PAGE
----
In short, what can the lessons learnt from Japan tells us about the future of ageing?
20 & 21 May 2017: all day
We will be hosting Cambridge Spark, which is a platform of courses in machine learning and data science.
For this class you will learn the fundamental skills you need to extract syntactic, semantic and even emotional information from text.
- Text processing (parsing, tokenisation, lematisation)
- Syntactic analysis (POS tagging)
- Semantic analysis (word vector analysis, IR techniques)
- Topic analysis
- Language models and text generation
Cognitive Academy: Human To Human Communication
24 May 2017: 1900 – 2030
At the core of human to human communication is the desire to create a specific mental state in another person. Communication involves a vast ecosystem of cognitive and motor faculties. There is the engagement of the visual cognitive system to detect physical communication cues, the auditory system to hear words, tone, inflections and the prefrontal cortex to comprehend language and meaning, as well as the sensory motor areas and Broca’s areas (amongst others), which are highly associated with speech and language. Finally, we have to involve the limbic system to understand the emotional value of a piece of communication, so we can create the correct response. This semester we will be taking a look at vast ecosystem through three classes. The classes are designed to be done as a course or taken individually, so you can join in at any point.
AGENDA OF CLASS I
- The neural substrates of communication
- The communication map
- Workshop: You will apply the learnings in creating a piece of communication of your choosing
25 May 2017: 1900 – 2030
We rarely think about gravity. Like breathing, it is a ubiquitous element of life. Occasionally when we fall are we suddenly aware of the cosmic force that pulls us to the floor. Our pens and books stay put, water lies flat and we walk knowing our feet will touch the ground. However, our entire physical and mental evolution as a species has been influenced by gravity, and this event will explore three uncommon aspects. Firstly, where does gravity come from and why is science so puzzled about it? Then we’ll look at the human neurological affects by examining how we are built to sense it through touch and sight. Finally, man is compelled to challenge his balance from birth (cue the giddiness of swinging as a child) but is there a psychological reason for this manifestation in extreme sports or walking in space? This multi-faceted, invisible and embodied force gives us much to think about and discuss.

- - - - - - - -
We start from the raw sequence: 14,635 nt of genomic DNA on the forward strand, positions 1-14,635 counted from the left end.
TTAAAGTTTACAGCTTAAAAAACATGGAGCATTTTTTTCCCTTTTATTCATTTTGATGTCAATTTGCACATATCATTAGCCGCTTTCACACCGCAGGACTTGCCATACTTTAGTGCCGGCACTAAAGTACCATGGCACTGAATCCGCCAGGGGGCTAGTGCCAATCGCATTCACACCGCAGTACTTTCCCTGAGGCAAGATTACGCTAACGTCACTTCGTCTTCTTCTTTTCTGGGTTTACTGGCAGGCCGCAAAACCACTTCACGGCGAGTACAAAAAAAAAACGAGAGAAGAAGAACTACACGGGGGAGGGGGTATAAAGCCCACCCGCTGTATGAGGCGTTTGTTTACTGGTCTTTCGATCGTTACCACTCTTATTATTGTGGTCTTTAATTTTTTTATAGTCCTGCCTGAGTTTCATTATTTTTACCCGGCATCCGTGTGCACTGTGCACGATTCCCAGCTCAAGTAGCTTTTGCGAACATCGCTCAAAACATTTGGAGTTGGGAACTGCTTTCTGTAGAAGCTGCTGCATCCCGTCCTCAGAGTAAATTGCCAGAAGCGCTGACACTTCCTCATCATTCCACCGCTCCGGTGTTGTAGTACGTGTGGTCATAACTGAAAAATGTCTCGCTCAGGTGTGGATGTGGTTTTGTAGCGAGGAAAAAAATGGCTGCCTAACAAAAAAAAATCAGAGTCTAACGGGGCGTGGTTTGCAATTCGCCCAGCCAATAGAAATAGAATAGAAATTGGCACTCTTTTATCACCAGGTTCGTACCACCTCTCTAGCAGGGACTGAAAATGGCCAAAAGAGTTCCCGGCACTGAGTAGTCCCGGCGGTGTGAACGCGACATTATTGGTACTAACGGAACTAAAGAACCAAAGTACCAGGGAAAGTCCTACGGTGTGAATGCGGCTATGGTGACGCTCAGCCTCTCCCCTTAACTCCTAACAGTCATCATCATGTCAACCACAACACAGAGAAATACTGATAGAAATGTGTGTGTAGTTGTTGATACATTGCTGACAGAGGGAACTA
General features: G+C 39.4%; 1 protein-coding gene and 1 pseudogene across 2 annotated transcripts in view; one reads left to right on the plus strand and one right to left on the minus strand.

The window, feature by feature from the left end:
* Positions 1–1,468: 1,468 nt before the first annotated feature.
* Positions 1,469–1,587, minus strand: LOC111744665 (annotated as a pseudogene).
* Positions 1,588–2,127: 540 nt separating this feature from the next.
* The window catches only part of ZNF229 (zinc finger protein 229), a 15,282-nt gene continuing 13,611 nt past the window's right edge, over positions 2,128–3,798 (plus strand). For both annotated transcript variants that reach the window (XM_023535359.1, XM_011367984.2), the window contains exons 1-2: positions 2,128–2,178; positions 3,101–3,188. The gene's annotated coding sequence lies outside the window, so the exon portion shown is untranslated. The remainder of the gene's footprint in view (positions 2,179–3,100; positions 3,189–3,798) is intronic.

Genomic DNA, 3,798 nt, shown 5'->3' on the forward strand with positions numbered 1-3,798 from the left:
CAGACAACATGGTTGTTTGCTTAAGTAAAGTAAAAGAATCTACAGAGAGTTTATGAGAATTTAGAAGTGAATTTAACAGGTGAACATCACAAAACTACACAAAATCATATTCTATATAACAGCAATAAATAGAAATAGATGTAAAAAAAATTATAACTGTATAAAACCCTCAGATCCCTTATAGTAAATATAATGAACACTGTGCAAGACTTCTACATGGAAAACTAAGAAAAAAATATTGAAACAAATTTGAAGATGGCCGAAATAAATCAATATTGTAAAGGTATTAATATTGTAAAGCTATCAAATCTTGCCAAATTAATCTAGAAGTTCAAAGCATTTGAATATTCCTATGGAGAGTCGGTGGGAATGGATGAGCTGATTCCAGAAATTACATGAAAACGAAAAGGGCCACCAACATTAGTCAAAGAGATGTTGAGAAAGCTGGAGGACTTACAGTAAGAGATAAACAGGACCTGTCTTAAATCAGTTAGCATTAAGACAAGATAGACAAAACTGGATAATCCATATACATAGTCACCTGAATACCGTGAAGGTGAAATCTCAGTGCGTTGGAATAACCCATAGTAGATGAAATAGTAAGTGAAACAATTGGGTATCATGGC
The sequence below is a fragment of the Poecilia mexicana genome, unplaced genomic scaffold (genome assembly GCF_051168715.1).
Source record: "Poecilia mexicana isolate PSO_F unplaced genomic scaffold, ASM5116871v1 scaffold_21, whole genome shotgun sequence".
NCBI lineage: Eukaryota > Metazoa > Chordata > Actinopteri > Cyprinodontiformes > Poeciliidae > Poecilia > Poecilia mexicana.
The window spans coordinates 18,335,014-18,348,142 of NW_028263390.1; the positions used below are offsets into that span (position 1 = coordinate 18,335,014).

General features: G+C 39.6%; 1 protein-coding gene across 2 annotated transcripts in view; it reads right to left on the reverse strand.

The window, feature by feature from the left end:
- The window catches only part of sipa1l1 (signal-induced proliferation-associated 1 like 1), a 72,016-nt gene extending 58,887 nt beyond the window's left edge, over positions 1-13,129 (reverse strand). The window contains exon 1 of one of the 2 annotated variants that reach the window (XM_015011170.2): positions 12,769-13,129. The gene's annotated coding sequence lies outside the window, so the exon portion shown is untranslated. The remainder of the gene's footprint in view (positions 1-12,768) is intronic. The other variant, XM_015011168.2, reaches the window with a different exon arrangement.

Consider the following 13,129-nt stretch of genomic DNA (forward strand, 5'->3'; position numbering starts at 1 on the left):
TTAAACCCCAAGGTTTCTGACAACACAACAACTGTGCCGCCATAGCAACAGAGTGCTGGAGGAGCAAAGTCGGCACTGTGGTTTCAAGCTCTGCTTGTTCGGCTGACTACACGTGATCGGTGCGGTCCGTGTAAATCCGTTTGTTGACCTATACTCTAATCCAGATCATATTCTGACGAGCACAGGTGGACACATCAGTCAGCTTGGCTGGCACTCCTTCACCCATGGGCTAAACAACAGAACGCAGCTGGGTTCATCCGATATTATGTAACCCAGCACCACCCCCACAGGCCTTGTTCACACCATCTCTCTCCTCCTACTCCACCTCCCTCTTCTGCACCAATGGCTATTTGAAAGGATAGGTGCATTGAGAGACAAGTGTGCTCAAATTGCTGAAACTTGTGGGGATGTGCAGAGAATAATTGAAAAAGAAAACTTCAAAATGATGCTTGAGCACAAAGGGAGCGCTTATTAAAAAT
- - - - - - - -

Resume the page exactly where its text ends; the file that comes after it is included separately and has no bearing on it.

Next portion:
30 May 2017: 1900 – 2030
There is an increasing perception that our use of technological devices is having an affect on our mental health. There are more and more digital detox retreats, suggesting that we need to tone down our use. However, what is happening in our brains? Is the effect permanent? Are we addicted to our devices?
Our use of digital technology is also interesting from an adaptability perspective, in other words it allows to test and see how our brains adapt to new tools. It is important to note that this is not new, we as humans, have always learned to adapt cognitively and physically to the physical world around us.
In this talk we will cover how the brain adapts to new stimuli, the plasticity factor of the brain, and put into perspective the scale at which digital technology is changing our cognitive functions. The talk will mainly centre on the attention and memory systems as well as the visual cognitive system, this will give you an idea of both the anatomy involved in perceiving digital information as well as how we are affected by it.
*** This event is taking place at 177 Hoxton Street